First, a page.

PPOs are not "managed care", Is the AMA the ultimate political authority? Don't get clipped by hedge funds
Your Dec. 4 cover story could go a long way toward demoralizing the strong resistance to HMOs that is developing in this country. Perhaps that's the intent.
The article lumps preferred provider organizations with HMOs. This is specious at best. There's simply no similarity between discounted fee-for-service and capitated care. The latter is wrong on principle.
Karl Sandberg, MD Ola, AR
In Wayne Guglielmo's last-minute election article ["Election 2000: Will doctors desert the GOP?" Oct. 23] it's gratuitous to use the AMA's political action committee contributions as evidence of physicians' political leanings, given that the AMA now represents less than half of American physicians.
Guglielmo also assumes that most physicians favor the Dingell-Norwood Patient Bill of Rights, and that because Republicans stopped the bill, physicians want them to pay. Does he believe we doctors want a bill that brings us back to the days of indiscriminate medical spending, when every headache sufferer could get an MRI?
We don't need Dingell-Norwood. Expenditures on health care are already 14 percent of our GDP. To date, HMOs are the only force that has stopped that percentage from growing.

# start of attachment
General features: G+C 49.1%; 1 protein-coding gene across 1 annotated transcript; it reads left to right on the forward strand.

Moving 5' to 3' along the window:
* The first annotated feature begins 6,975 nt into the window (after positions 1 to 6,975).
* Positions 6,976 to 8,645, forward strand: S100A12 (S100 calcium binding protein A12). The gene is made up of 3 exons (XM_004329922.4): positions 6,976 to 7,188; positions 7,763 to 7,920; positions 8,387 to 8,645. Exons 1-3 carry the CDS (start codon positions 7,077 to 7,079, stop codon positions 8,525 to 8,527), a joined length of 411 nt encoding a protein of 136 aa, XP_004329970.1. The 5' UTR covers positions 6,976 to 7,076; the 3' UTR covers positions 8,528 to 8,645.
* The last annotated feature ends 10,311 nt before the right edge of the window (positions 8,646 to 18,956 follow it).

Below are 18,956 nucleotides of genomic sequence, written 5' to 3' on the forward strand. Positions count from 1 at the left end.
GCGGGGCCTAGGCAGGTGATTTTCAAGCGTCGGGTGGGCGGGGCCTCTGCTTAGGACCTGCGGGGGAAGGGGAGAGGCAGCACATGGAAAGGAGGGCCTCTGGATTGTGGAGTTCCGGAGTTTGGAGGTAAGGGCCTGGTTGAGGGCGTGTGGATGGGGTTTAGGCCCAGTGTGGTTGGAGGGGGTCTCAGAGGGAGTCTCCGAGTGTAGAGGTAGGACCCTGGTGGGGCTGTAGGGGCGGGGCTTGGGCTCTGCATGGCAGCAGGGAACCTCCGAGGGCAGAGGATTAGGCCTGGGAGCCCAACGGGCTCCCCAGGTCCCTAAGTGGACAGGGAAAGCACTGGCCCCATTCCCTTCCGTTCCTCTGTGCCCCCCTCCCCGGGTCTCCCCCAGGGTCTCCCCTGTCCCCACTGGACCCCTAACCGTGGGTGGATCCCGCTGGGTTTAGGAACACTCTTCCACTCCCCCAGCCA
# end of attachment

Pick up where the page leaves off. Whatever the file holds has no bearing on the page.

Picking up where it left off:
If Guglielmo wants us to swallow all this, he ought to show us real evidence that doctors are abandoning the GOP, in the form of contributions by physicians to the parties, or statistical surveys of doctors' votes.
Don J. Woodhouse, MDWebster City, IA firstname.lastname@example.org
Editor's Note: The American Medical Association's data come from state medical societies, which collectively have a more sizable membership than the AMA and more accurate figures on physicians' voting preferences. The AMA's Political Action Committee (AMPAC) makes direct contributions to national candidates, but it relies on recommendations from state chapters.
In your article, "Investing for thrills" [Nov. 20], financial adviser Jay Freeberg warns investors that hedge funds are "unsuitable for any currently taxed accounts, so use [them] only within your retirement plan."
The problem with that advice is that hedge funds use leverage in order to increase their returns. Some or all of that money will be taxable as unrelated business income. Any money subsequently withdrawn from the plan will be taxed again, regardless of any previously paid tax. There would have to be a compelling reason to subject a tax-deferred account to current levies, especially when that would result in double taxation.
James E. Maier, CPA, PFSFIS AssociatesKnoxville, TNjmaier@fisassoc.com
Editor's Note: Hedge fund returns within an Individual Retirement Account aren't taxable as unrelated business income.
The author of the article on page 89 of our Jan. 8 issue is incorrectly listed as Jonathan A. Vanek, a pathologist. He's actually John A. Vanek, a radiologist in Oberlin, OH.
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Gail Weiss. Letters to the Editors. Medical Economics 2001;3:11.